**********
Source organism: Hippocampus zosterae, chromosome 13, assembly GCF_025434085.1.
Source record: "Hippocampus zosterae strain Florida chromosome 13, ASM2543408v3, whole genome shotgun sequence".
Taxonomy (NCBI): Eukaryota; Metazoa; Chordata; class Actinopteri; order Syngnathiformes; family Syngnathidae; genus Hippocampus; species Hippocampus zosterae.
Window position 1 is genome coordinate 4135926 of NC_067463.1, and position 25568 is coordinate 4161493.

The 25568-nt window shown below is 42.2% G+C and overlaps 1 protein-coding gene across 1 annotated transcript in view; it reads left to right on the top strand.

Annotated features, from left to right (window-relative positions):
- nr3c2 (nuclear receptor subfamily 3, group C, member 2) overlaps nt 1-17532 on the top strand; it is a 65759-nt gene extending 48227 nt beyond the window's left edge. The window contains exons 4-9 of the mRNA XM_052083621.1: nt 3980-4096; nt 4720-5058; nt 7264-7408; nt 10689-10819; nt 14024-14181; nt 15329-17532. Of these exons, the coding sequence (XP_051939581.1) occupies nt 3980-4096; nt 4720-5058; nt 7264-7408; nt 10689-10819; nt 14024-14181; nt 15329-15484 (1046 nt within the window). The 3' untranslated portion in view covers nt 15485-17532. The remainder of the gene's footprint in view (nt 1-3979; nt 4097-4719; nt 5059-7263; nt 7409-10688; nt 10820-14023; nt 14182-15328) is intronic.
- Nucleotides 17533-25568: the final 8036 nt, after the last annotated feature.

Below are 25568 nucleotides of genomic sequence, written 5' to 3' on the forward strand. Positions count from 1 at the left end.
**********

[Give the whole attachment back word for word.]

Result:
Source organism: Hippocampus zosterae, chromosome 13, assembly GCF_025434085.1.
Source record: "Hippocampus zosterae strain Florida chromosome 13, ASM2543408v3, whole genome shotgun sequence".
Taxonomy (NCBI): Eukaryota; Metazoa; Chordata; class Actinopteri; order Syngnathiformes; family Syngnathidae; genus Hippocampus; species Hippocampus zosterae.
Window position 1 is genome coordinate 4135926 of NC_067463.1, and position 25568 is coordinate 4161493.

The 25568-nt window shown below is 42.2% G+C and overlaps 1 protein-coding gene across 1 annotated transcript in view; it reads left to right on the top strand.

Annotated features, from left to right (window-relative positions):
- nr3c2 (nuclear receptor subfamily 3, group C, member 2) overlaps nt 1-17532 on the top strand; it is a 65759-nt gene extending 48227 nt beyond the window's left edge. The window contains exons 4-9 of the mRNA XM_052083621.1: nt 3980-4096; nt 4720-5058; nt 7264-7408; nt 10689-10819; nt 14024-14181; nt 15329-17532. Of these exons, the coding sequence (XP_051939581.1) occupies nt 3980-4096; nt 4720-5058; nt 7264-7408; nt 10689-10819; nt 14024-14181; nt 15329-15484 (1046 nt within the window). The 3' untranslated portion in view covers nt 15485-17532. The remainder of the gene's footprint in view (nt 1-3979; nt 4097-4719; nt 5059-7263; nt 7409-10688; nt 10820-14023; nt 14182-15328) is intronic.
- Nucleotides 17533-25568: the final 8036 nt, after the last annotated feature.

Below are 25568 nucleotides of genomic sequence, written 5' to 3' on the forward strand. Positions count from 1 at the left end.